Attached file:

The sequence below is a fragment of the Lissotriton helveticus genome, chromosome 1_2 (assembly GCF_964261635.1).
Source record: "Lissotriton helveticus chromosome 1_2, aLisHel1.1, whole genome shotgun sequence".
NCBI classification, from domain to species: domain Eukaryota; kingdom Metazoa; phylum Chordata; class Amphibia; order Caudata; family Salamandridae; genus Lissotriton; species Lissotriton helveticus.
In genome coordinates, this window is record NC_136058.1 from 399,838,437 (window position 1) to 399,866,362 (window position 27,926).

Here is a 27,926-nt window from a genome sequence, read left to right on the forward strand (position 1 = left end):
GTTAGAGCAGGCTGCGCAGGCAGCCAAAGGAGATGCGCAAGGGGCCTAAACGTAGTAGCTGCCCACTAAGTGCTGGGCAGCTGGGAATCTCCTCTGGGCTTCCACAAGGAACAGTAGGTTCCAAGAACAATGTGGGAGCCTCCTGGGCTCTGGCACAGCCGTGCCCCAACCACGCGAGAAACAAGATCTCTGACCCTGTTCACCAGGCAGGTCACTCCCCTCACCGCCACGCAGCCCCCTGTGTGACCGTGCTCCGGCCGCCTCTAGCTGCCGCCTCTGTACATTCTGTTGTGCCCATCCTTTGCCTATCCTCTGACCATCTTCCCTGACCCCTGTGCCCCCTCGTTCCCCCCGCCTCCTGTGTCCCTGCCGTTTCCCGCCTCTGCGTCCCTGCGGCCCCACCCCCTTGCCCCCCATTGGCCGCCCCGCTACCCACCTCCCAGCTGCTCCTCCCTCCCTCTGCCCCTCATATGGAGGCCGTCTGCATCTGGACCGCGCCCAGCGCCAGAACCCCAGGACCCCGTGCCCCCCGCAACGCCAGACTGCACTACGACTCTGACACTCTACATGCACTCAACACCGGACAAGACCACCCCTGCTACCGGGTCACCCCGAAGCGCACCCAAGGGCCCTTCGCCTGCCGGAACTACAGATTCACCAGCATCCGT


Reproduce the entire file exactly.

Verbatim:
The sequence below is a fragment of the Lissotriton helveticus genome, chromosome 1_2 (assembly GCF_964261635.1).
Source record: "Lissotriton helveticus chromosome 1_2, aLisHel1.1, whole genome shotgun sequence".
NCBI classification, from domain to species: domain Eukaryota; kingdom Metazoa; phylum Chordata; class Amphibia; order Caudata; family Salamandridae; genus Lissotriton; species Lissotriton helveticus.
In genome coordinates, this window is record NC_136058.1 from 399,838,437 (window position 1) to 399,866,362 (window position 27,926).

Here is a 27,926-nt window from a genome sequence, read left to right on the forward strand (position 1 = left end):
GTTAGAGCAGGCTGCGCAGGCAGCCAAAGGAGATGCGCAAGGGGCCTAAACGTAGTAGCTGCCCACTAAGTGCTGGGCAGCTGGGAATCTCCTCTGGGCTTCCACAAGGAACAGTAGGTTCCAAGAACAATGTGGGAGCCTCCTGGGCTCTGGCACAGCCGTGCCCCAACCACGCGAGAAACAAGATCTCTGACCCTGTTCACCAGGCAGGTCACTCCCCTCACCGCCACGCAGCCCCCTGTGTGACCGTGCTCCGGCCGCCTCTAGCTGCCGCCTCTGTACATTCTGTTGTGCCCATCCTTTGCCTATCCTCTGACCATCTTCCCTGACCCCTGTGCCCCCTCGTTCCCCCCGCCTCCTGTGTCCCTGCCGTTTCCCGCCTCTGCGTCCCTGCGGCCCCACCCCCTTGCCCCCCATTGGCCGCCCCGCTACCCACCTCCCAGCTGCTCCTCCCTCCCTCTGCCCCTCATATGGAGGCCGTCTGCATCTGGACCGCGCCCAGCGCCAGAACCCCAGGACCCCGTGCCCCCCGCAACGCCAGACTGCACTACGACTCTGACACTCTACATGCACTCAACACCGGACAAGACCACCCCTGCTACCGGGTCACCCCGAAGCGCACCCAAGGGCCCTTCGCCTGCCGGAACTACAGATTCACCAGCATCCGT